In 1946, a 22-year-old Dutch woman made a promise to a deceased World War II soldier from North Carolina whom she had never met. Betty Habets-Vrancken promised PFC Eddie Hart that she would always visit and care for his grave in the Netherlands American Cemetery near her home in Meersen, Holland.
She wrote a letter to the private's sister, Hattie:
"Dear Miss Hart, I am a Dutch girl and I live in the south part of Holland. I guess you know that there is buried your older brother Eddie and I have adopted his grave. I hope, dear Miss Hart, that this will be a little better for you to know that your brother's grave is not lonely and forgotten."
When Betty moved to the United States in 1957, her brother Johan took over her duties tending Eddie's grave. For 57 years, she and Johan tended the grave of this soldier they never knew, visiting several times a year to refresh the flowers and pay their respects.
"Thank You Eddie Hart," an Emmy-winning documentary airing tonight on UNC-TV, tells the story of this young Lenoir County farmer who lost his life in Germany in the waning days of World War II, but was honored by strangers who so valued his sacrifice.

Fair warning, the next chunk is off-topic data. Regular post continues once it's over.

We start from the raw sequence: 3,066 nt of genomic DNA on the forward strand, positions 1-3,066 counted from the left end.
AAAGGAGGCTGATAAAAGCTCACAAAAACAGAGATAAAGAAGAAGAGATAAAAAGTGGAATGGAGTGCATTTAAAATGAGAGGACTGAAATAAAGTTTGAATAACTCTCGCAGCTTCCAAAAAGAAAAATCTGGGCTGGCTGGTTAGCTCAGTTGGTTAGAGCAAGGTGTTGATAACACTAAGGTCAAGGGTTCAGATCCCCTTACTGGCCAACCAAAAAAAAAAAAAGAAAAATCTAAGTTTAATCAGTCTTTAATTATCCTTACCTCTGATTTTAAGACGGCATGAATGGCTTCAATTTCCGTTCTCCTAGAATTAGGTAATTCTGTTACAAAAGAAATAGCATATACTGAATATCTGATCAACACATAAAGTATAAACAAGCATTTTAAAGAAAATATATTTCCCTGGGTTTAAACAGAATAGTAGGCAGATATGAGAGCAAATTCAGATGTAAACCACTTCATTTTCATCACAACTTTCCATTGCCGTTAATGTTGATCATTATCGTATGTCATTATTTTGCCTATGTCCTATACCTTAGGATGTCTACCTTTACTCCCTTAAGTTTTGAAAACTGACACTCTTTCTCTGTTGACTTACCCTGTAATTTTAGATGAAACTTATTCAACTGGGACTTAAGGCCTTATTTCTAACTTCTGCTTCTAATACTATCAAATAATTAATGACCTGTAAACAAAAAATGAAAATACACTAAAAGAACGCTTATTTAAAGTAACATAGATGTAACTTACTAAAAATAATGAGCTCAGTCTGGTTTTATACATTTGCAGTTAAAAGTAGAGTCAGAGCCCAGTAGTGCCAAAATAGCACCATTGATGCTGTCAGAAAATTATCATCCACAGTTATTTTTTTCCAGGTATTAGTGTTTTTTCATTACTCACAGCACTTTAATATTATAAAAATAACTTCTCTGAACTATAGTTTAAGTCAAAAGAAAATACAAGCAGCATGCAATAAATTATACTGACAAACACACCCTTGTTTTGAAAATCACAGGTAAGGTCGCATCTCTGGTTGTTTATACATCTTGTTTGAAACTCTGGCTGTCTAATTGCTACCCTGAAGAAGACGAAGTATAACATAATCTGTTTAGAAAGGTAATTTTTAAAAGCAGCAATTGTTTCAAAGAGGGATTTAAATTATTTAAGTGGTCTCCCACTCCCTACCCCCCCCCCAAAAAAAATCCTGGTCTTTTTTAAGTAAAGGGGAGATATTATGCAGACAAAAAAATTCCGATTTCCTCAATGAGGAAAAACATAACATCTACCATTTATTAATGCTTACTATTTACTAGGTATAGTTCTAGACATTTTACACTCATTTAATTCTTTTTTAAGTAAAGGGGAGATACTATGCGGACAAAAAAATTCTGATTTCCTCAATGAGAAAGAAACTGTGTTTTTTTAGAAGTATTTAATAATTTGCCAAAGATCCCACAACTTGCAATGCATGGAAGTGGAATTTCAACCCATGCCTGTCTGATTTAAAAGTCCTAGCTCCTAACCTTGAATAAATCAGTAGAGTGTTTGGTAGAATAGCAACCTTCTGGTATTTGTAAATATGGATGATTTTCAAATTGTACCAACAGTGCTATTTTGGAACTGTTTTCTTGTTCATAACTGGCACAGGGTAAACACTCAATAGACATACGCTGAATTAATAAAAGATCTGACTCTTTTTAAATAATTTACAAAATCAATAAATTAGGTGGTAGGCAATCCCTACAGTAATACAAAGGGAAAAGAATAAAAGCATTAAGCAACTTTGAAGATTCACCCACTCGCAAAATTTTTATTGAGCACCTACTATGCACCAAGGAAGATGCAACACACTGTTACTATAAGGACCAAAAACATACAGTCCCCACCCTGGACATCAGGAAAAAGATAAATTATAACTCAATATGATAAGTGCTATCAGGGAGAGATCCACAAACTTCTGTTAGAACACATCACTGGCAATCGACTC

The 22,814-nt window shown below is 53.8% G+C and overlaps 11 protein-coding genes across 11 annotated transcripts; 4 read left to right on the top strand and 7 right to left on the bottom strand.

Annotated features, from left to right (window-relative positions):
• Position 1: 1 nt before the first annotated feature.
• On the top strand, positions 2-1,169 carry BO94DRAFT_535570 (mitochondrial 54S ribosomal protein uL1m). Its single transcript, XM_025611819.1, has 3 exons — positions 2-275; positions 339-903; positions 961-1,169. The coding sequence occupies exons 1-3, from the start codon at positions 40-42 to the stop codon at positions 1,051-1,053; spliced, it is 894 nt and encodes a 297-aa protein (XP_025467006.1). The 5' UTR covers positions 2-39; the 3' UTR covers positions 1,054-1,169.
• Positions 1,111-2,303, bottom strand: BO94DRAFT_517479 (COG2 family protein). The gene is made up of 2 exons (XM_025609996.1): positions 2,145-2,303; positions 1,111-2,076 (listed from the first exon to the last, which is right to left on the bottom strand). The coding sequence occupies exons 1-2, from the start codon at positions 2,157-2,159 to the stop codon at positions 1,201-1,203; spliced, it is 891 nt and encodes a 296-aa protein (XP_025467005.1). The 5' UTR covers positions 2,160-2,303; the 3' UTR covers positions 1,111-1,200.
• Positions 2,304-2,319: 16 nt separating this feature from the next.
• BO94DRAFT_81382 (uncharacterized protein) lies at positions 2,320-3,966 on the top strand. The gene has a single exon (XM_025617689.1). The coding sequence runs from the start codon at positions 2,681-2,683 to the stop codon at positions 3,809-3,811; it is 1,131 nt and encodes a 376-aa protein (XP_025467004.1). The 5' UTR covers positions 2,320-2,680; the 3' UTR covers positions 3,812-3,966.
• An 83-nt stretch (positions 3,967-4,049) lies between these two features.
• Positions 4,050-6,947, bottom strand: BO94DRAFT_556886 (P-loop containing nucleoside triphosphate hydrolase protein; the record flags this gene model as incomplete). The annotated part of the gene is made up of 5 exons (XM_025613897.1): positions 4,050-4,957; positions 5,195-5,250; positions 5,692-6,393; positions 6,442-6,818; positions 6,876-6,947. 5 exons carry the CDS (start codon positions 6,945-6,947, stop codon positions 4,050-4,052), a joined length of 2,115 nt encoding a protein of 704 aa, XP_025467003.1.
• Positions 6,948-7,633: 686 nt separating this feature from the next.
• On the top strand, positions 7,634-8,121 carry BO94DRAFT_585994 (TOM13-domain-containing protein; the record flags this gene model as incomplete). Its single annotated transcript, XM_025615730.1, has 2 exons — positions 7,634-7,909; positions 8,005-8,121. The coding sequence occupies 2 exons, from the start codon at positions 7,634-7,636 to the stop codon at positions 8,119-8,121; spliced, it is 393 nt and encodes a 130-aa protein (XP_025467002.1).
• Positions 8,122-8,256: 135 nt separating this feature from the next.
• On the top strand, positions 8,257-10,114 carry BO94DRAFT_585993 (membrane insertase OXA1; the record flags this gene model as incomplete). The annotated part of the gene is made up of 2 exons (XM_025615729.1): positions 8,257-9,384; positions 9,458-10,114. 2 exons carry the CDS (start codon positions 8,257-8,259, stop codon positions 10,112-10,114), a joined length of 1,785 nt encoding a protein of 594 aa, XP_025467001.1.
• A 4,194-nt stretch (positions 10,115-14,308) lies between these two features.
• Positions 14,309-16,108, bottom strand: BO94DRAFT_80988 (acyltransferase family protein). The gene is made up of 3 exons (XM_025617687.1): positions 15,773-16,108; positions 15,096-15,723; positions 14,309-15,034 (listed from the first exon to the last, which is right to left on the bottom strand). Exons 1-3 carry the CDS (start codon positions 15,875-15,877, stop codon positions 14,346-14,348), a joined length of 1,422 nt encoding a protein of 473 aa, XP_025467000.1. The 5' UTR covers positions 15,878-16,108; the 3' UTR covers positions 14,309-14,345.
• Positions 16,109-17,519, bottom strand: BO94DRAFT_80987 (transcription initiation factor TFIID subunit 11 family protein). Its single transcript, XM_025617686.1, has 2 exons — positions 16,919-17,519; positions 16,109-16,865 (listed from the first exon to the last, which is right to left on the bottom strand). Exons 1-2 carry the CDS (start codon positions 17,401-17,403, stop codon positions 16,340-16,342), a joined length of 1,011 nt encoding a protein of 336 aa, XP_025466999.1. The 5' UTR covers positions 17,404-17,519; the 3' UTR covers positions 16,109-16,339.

The film traces the lives of Hart and Habets-Vrancken through the war, and interviews veterans who served with Hart, including LaFayette Smith of Kinston and Paul Willis of Canton.
The film also shows Hart's sister Hattie Hart-Holloman, who still lives in Lenoir County, making the emotional trip to Holland in 2002 to meet Johan and visit her brother's grave.
"Thank You, Eddie Hart" airs tonight at 9pm on UNC-TV.
Eddie Hart's enlistment record
Eddie Hart on the Honor List of Dead and Missing Soldiers
Click the document below to view information on Eddie Hart's burial site: